17
Jul
10

Moving Consumers with the Notion of Motion

[July 17, 2010]

If you needed an example of traditional Web design, at least in the form it survives in today, Kraft offers a perfect example. As of 7-17-2010, the site is orderly, “simple,” inoffensively colorful —and utterly static.

By comparison, Dole, another brand in more or less the same category, makes extensive use of animation, some of which responds to mouse movement in a fairly natural way. While admittedly, dole.com has its share of bugs, especially in terms of voiceover talent and sound editing, this brand made a crucial realization:

Today, an American consumer’s worldview is primarily shaped, if not yet controlled, by video.

clock

It’s no longer a trend. Even people in their middle years are accustomed to being informed and entertained through some form of moving image.

And video is, more and more, the exemplar of the digital experience. The genie is out of the bottle. Today, the part of the Web that actually ensnares its prey is the interlocking stream of video your audience is watching instead of your home page.

As with so many other cultural shifts, this one began slowly and then accelerated exponentially. From the establishment of TV as a regular feature in American households to the nonstop video jolt available to children as soon as they can click a mouse, video is more than just a common cultural reference point. It has become our first language.

The VideoFirst Century.
How did this happen? Perhaps it has to do with the rapid pace of change in the world in general. World cultures are morphing and merging; the definition of citizen and citizenship is evolving. Anything and everything, abstract or concrete, is constantly in motion. If you get most of your news and views of the world through TV, films, YouTube or your smart phone, you’re a citizen of the VideoFirst Century.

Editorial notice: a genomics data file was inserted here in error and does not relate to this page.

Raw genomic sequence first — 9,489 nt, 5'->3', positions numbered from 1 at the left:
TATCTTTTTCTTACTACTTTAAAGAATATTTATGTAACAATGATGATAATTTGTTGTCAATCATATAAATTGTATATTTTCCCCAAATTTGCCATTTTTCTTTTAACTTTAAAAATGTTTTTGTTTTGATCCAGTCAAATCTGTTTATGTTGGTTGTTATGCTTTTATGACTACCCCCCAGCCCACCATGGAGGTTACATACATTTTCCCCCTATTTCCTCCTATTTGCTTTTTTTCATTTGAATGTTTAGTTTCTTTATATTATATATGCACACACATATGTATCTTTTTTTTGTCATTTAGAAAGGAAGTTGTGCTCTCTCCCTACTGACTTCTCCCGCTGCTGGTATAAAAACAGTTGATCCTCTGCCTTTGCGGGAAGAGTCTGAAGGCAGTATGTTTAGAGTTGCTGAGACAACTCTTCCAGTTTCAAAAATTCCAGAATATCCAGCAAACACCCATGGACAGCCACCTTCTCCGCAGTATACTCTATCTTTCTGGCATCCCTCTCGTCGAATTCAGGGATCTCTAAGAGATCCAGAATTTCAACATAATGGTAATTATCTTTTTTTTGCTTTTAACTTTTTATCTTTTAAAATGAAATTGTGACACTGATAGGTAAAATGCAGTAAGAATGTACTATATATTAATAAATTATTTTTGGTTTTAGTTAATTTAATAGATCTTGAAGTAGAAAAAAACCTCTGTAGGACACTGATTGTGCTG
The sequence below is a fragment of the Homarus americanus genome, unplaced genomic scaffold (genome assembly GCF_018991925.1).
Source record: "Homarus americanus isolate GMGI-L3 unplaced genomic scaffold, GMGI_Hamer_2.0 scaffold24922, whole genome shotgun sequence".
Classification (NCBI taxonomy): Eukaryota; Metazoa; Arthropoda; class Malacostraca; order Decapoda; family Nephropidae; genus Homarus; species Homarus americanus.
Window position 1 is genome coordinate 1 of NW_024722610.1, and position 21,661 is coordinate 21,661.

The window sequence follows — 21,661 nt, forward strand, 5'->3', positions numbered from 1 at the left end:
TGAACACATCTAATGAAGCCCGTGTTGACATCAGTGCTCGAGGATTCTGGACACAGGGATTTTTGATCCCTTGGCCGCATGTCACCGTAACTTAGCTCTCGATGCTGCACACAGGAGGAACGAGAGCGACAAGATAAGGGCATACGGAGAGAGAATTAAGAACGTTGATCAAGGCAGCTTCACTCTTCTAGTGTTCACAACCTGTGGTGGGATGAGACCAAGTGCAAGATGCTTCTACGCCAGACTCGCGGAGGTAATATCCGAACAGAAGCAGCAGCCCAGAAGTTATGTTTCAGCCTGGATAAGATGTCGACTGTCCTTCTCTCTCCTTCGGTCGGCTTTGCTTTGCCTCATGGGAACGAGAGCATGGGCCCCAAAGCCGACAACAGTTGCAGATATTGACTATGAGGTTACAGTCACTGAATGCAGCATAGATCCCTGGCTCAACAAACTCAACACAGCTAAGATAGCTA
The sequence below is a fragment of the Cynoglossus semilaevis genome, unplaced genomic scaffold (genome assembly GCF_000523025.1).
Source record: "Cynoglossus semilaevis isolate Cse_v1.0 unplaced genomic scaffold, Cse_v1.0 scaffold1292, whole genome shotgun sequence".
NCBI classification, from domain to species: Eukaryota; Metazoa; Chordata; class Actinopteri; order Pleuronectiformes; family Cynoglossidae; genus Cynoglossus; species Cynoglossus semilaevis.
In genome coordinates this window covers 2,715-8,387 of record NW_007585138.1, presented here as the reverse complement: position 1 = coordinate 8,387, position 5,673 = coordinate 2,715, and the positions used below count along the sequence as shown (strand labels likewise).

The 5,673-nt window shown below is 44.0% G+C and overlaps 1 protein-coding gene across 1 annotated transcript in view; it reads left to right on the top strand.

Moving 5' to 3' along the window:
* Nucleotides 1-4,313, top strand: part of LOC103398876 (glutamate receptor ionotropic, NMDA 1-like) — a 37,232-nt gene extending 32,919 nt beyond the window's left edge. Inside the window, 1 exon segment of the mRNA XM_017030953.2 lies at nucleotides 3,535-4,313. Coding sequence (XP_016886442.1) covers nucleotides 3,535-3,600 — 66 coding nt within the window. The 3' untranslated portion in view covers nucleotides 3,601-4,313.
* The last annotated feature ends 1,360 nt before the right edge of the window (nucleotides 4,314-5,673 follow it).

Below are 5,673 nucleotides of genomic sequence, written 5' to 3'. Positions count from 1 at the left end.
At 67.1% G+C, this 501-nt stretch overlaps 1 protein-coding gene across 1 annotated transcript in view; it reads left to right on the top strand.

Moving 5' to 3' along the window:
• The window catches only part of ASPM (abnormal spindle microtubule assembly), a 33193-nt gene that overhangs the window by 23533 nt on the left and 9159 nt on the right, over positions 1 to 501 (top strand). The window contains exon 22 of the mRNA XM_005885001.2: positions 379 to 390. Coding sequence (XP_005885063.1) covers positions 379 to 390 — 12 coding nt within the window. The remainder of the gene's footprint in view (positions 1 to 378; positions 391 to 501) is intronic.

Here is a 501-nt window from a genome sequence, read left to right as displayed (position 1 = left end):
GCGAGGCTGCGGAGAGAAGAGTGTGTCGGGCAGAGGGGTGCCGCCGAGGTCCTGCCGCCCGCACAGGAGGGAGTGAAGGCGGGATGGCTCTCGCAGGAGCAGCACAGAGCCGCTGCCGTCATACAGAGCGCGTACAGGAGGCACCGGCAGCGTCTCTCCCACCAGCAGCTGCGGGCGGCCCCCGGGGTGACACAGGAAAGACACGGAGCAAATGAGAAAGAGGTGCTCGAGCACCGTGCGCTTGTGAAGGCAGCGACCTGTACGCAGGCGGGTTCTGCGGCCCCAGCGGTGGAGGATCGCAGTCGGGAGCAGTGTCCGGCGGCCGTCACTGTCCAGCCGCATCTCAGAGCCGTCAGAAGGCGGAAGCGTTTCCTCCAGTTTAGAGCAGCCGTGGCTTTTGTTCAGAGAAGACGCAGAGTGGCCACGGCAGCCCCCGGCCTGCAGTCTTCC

And yet, this cultural shift is barely reflected in digital space. Sure, many a site now features a video window, a slideshow or animated buttonage, but that’s not the same thing. No matter how many modules you add to an otherwise static site, it remains static. Instead of reacting to visitors, it stares at them like a crash dummy caught in the headlights.

Motion-ese: Universal language for a fractured world.
On the other hand, the rice pudding magnate Rice to Riches, (see, especially “Today’s Flavors” and “Vibe”) addresses its audience in an embryonic form of motion-ese. Despite a sluggish execution, the site goes a long way to suggesting the impact of video-driven web presence—and its potential for further development.

All that’s missing is a broader creative vision and a deeper understanding of the value of “value” (Hint: It’s not defined by how much money you save).

Nor is this continued video lensing of our world confined to digital space. Drivers are now distracted by digital video billboards, bus shelter ads tell us what shows to watch and we’re edging closer every day to the “Blade Runner” world of constant video immersion on city streets. Even the iPad’s emulation of page turning is, essentially, a video interpretation and therefore “cooler” in some eyes then the real thing.

Get moving: “What works” doesn’t work anymore.
Yes, I understand the Reality of Today’s Marketplace, where false budget constraints and best practice-fundamentalism continue to shape both Web design and content development. But I can’t walk away from an even grittier form of Realism:

In a world where nothing stands still any more, even on a metaphorical level, the stasis of the status quo is going nowhere fast. Go ahead, post another static home page—slideshows not withstanding—just have your earplugs ready. The next sound you hear will be the cumulative thunder of a million users clicking away.


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Mark Laporta

Writer, Creative Consultant
New York, NY

m.laporta@verizon.net
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